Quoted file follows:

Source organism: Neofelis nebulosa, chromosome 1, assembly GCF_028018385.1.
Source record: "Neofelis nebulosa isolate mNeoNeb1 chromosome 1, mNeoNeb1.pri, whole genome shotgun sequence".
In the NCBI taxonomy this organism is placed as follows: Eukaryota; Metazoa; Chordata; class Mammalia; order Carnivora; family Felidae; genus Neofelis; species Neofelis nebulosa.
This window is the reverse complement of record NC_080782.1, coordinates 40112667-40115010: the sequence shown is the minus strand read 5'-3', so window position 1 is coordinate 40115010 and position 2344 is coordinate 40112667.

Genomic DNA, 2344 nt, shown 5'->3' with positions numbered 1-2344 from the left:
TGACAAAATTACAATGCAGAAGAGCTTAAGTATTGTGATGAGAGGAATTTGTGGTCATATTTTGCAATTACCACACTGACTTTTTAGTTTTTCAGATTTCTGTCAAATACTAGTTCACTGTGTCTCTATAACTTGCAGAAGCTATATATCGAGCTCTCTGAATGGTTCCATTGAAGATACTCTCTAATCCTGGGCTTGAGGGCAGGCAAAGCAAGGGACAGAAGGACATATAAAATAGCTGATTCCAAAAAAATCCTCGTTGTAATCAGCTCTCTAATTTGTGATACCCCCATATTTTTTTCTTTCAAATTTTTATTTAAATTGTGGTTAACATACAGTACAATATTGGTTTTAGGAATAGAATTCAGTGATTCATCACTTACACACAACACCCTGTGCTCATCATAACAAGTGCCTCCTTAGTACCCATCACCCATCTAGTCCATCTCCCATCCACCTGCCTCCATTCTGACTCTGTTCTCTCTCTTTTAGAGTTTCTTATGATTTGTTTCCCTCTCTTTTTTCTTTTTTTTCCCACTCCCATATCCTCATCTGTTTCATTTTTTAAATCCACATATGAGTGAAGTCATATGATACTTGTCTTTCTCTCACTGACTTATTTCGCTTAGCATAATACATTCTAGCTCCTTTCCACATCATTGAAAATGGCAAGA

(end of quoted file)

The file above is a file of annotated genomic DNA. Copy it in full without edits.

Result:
Source organism: Neofelis nebulosa, chromosome 1, assembly GCF_028018385.1.
Source record: "Neofelis nebulosa isolate mNeoNeb1 chromosome 1, mNeoNeb1.pri, whole genome shotgun sequence".
In the NCBI taxonomy this organism is placed as follows: Eukaryota; Metazoa; Chordata; class Mammalia; order Carnivora; family Felidae; genus Neofelis; species Neofelis nebulosa.
This window is the reverse complement of record NC_080782.1, coordinates 40112667-40115010: the sequence shown is the minus strand read 5'-3', so window position 1 is coordinate 40115010 and position 2344 is coordinate 40112667.

Genomic DNA, 2344 nt, shown 5'->3' with positions numbered 1-2344 from the left:
TGACAAAATTACAATGCAGAAGAGCTTAAGTATTGTGATGAGAGGAATTTGTGGTCATATTTTGCAATTACCACACTGACTTTTTAGTTTTTCAGATTTCTGTCAAATACTAGTTCACTGTGTCTCTATAACTTGCAGAAGCTATATATCGAGCTCTCTGAATGGTTCCATTGAAGATACTCTCTAATCCTGGGCTTGAGGGCAGGCAAAGCAAGGGACAGAAGGACATATAAAATAGCTGATTCCAAAAAAATCCTCGTTGTAATCAGCTCTCTAATTTGTGATACCCCCATATTTTTTTCTTTCAAATTTTTATTTAAATTGTGGTTAACATACAGTACAATATTGGTTTTAGGAATAGAATTCAGTGATTCATCACTTACACACAACACCCTGTGCTCATCATAACAAGTGCCTCCTTAGTACCCATCACCCATCTAGTCCATCTCCCATCCACCTGCCTCCATTCTGACTCTGTTCTCTCTCTTTTAGAGTTTCTTATGATTTGTTTCCCTCTCTTTTTTCTTTTTTTTCCCACTCCCATATCCTCATCTGTTTCATTTTTTAAATCCACATATGAGTGAAGTCATATGATACTTGTCTTTCTCTCACTGACTTATTTCGCTTAGCATAATACATTCTAGCTCCTTTCCACATCATTGAAAATGGCAAGA